In this way, Lung is not just a floating world of human rights or a peace-loving Chinese. Her writing has affected the political map of Taiwan and the nation's political and cultural relationship to China.

She has written about the experience of watching Chen manipulate the Taiwanese people by feeding off of China's love-hate relationship with the island.

''I felt myself kidnapped--and I choose that word, kidnapped--because Chen's cause covers his brand of nationalism behind a facade of democracy. This is a kind of bullshit,'' Lung says at lunch.

Lung grew up in a fishing village in Kaohsiung, Taiwan, and her intellectual and activist coming of age, earned in American university libraries, has made her a sharp critic of political systems that dehumanize citizens.

''I grew up in the KMT's half-baked dictatorship,'' says Lung. ''The first time I walked into a library [in the United States] and opened books describing how the KMT shot the liberal intellectuals; that was the beginning,'' she says of an experience that set her on a course to speak out against two governments that have created a ''manipulated collective psyche.''

''I'm caught between nationalists for reunification and Taiwanese nationalists who want independence,'' says Lung.

One of her defining moments is her work to bring justice to the ''228 Memorial,'' a huge monument near her hometown that marks a massacre of liberal intellectuals that began on February 28, 1947 and ushered in 40 years of martial law.

According to news reports from the time, the KMT systematically hunted down the country's brightest intellectuals who questioned the KMTs rabid nationalism and fantasy of taking back China from the Communists.

When in 2000 the Taiwanese wished to honor the dead of that massacre, Lung orchestrated more precise language for the plaque, which at first absolved the KMT from wrongdoing. The plaque today names KMT leaders who were behind the effort.

Chinese-Americans should be more involved in this history of addressing wrongs in China, says Lung.

''The Chinese government does care [about scrutiny of its practices], especially about how the United States judges them,'' says Lung. ''I do think that the American Chinese could deepen their understanding of current affairs and the situation in China.''

Google and Yahoo! bow to Chinese leadership. Yahoo! allows the larger Chinese firm Alibaba to operate in its name in China. Recently, Yahoo! allegedly provided Chinese police and security officials with important IP addresses for two Chinese journalists, Shi Tao and Jiang Lijun, according to press advocates Reporters Without Borders. Their crime: showing documents to the world that prove China's censorship policies.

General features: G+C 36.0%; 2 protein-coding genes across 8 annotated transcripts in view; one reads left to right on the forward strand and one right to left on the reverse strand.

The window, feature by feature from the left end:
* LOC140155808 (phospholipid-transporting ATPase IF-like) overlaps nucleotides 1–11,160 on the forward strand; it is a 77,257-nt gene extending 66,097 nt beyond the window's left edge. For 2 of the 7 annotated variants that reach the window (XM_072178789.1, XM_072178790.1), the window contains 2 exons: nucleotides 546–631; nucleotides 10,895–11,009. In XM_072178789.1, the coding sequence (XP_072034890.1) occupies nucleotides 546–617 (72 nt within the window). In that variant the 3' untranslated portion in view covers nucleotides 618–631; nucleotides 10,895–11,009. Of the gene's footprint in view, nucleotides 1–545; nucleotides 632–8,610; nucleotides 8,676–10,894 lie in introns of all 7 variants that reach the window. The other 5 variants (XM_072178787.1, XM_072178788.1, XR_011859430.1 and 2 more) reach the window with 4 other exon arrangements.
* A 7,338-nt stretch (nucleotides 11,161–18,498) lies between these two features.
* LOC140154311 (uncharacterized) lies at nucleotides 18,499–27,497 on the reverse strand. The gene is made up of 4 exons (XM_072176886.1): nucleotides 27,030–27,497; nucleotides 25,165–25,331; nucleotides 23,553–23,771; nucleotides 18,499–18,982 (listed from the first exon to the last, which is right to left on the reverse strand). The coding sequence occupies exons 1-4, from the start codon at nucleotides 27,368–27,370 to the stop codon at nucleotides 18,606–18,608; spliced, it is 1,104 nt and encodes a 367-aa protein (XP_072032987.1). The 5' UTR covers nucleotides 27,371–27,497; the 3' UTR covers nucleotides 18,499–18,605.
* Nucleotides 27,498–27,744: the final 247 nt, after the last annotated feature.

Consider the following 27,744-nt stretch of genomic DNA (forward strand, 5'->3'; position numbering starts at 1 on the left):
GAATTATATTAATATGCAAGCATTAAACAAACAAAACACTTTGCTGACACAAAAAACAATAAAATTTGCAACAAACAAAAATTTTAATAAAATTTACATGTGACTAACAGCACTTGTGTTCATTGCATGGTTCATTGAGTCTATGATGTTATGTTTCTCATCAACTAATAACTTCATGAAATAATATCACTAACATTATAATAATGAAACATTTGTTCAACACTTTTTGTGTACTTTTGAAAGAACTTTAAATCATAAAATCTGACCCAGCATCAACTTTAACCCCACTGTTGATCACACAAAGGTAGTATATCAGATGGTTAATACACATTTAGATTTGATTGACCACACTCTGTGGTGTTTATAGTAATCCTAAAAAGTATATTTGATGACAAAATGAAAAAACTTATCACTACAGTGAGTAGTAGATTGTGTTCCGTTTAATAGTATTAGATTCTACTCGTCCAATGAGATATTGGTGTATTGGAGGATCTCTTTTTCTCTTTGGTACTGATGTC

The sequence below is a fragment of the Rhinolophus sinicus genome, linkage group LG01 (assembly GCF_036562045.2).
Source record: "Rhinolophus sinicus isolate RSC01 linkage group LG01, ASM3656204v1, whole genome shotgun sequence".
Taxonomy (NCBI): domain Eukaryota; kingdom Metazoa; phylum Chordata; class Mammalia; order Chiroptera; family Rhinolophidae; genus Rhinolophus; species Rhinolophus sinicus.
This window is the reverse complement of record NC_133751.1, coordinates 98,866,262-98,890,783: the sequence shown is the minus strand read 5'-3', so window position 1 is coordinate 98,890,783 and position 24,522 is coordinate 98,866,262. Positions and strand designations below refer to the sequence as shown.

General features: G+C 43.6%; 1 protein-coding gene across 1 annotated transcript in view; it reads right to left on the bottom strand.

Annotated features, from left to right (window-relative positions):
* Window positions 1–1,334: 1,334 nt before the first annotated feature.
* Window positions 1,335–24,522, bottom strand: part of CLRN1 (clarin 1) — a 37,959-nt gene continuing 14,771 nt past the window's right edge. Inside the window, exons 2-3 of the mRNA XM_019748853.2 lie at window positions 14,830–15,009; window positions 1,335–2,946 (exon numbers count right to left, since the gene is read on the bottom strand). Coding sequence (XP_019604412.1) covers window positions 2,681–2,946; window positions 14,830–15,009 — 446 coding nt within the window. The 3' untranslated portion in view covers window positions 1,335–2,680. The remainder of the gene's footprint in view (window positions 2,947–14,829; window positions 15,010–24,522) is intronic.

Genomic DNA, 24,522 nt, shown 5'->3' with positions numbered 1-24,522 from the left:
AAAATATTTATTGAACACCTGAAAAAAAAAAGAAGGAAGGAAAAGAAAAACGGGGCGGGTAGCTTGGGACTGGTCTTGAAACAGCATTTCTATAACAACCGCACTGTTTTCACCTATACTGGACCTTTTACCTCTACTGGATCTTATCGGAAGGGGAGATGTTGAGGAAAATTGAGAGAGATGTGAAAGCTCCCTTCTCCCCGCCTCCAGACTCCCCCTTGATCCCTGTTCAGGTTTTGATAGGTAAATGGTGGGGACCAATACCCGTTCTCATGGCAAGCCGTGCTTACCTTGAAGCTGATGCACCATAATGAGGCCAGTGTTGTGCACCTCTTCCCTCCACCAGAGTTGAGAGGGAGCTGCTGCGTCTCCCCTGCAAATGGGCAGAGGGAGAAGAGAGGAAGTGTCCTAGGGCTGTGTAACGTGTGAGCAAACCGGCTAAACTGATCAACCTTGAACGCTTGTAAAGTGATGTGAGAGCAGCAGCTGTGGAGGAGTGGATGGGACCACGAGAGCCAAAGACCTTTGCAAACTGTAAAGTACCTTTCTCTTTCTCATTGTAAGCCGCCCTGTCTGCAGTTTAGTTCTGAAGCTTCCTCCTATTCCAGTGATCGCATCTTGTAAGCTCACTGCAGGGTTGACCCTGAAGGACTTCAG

And Google screens ''sensitive'' words from its search engine in China. A user, unless he uses a proxy connection, cannot find topics like ''democracy'' or the famous photography of the ''Tiananmen Square incident.''

''You may not stop some of the practices that Google and Yahoo! are doing, but the more protest you make, at least the government knows they are in the wrong,'' says Lung.

But the fight to encourage Chinese activism is difficult. The Chinese identity is averse to speaking out when it comes to political ideas the Communists hold dear. Lung points to Hong Kong, the focus of some powerful lectures over the past year, as an example.

Hong Kong has a reputation as a world city, ''polished'' and sophisticated, situated outside the party politics because of its ''advanced'' economic situation. And sometimes, it lauds itself for shouting down its own government for not acting benevolent or democratic.

But underneath that autonomy, a ''fragile and confused'' psyche does not stick up for the values that through time keep that political machine at bay and create a consciousness that allows for a greater and truer democratic system to arise.

''If you have these right to say you shouldn't fire on your own people in Beijing, why would you have the right to destroy the cultural heritage at home?'' says Lung.